Shoulder dystocia: a preventable obstetric emergency?

Objective. The aim of the study was to evaluate the maternal risk factors and the neonatal outcomes in women whose delivery was complicated by shoulder dystocia.
Materials and Methods. We retrospectively reviewed data charts of all deliveries complicated with shoulder dystocia from January 2019 to December 2021 in our hospital. We analysed prepartum maternal risk factors (diabetes and BMI > 30), intrapartum risk factors (operative vaginal delivery, induction of labour, Kristeller manoeuvre, expulsive phase lasting more than 60 minutes) and obstetrical manoeuvres used at the delivery.
We also analysed the neonatal outcomes (pH, Apgar score, NICU admission, neonatal sequelae).
Results. 63 women were included in the study. Twenty (30%) did not have any risk factors, 43 (70%) had at least one risk factor while 24 had only intrapartum risks.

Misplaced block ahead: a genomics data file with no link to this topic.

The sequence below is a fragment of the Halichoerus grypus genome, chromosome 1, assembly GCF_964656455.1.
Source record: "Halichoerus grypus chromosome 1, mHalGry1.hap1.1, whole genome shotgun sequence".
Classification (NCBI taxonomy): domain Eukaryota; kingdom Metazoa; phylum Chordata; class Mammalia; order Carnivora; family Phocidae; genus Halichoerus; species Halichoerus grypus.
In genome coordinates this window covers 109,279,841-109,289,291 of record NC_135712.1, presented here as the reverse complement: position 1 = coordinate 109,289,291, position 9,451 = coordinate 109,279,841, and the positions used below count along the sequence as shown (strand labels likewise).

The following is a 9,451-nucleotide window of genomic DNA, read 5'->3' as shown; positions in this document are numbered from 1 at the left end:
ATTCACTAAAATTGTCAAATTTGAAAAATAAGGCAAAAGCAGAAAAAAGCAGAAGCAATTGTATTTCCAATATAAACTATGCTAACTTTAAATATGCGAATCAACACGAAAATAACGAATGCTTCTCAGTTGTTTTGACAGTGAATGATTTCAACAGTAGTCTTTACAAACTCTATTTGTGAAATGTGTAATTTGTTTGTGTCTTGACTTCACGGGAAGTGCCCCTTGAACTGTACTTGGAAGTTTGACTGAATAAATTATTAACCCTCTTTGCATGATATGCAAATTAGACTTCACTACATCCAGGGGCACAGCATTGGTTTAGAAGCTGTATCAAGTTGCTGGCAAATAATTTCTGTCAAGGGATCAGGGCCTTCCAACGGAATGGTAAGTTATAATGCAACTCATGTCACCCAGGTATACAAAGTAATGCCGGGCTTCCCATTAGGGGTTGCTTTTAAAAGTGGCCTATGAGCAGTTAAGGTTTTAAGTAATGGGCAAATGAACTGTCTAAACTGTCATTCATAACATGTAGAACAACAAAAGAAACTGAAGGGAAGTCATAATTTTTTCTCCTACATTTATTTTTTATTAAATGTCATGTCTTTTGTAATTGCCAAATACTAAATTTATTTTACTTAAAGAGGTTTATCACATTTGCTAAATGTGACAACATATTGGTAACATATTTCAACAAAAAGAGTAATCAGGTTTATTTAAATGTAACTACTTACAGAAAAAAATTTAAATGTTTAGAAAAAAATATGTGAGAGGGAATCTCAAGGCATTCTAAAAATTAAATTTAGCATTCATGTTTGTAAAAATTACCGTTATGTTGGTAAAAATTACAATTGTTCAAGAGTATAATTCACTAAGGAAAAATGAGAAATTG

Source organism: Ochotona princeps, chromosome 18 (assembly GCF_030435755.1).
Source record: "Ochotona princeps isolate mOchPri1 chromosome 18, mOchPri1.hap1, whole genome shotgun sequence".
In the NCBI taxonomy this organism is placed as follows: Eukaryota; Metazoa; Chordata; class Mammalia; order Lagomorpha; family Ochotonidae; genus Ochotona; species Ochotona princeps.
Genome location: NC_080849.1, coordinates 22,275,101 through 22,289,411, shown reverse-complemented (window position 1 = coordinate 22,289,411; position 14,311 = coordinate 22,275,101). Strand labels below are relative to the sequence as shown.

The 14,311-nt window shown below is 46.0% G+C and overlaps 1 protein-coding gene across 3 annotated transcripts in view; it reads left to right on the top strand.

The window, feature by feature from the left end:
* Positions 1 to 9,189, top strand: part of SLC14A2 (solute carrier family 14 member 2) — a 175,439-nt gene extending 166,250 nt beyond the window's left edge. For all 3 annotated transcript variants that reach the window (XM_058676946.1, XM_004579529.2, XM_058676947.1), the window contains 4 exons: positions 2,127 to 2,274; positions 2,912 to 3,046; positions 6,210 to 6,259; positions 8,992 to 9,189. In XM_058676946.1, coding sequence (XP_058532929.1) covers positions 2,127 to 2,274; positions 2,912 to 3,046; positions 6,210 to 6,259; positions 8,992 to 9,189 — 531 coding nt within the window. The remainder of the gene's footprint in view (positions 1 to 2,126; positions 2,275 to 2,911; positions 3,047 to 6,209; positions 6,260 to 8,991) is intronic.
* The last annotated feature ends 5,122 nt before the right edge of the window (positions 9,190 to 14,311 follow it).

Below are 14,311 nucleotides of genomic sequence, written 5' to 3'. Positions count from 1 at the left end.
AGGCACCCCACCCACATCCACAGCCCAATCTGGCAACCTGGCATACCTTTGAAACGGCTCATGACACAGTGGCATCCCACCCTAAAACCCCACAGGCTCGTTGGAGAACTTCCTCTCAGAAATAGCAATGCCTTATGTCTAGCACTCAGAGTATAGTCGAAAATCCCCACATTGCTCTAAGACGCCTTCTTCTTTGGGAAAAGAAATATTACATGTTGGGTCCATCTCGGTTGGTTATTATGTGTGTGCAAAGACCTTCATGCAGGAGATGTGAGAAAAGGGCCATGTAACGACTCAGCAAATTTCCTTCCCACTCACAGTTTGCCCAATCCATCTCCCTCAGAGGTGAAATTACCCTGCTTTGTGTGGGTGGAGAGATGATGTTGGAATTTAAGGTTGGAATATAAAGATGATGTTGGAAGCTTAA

Ten out of 63 (15.8%) neonates experienced brachial plexus palsy and 11 were admitted to NICU (17.4%). Of these 11 newborns, 3 deliveries (27%) had no prenatal risk factor, 8 (73%) had at least one and 3 had intrapartum risk factors. Eight (72%) of these newborns were delivered with the Jacquemier manoeuvre. Three neonates out of the 20 deliveries without risk factors were admitted to NICU (15%) as well as 3 out of the 24 with intrapartum risk factors (12.5%) and 1 out of the 9 with intrapartum and prepartum risk factors (11.1%).
Conclusions. There are still a considerable portion of deliveries which are complicated by shoulder dystocia that cannot be foreseen. In order to manage these events staff must be trained to face emergency settings with simulations and updates.

Table of Content: Vol. 35 (Supplement No. 1) 2023 – Conference Proceedings

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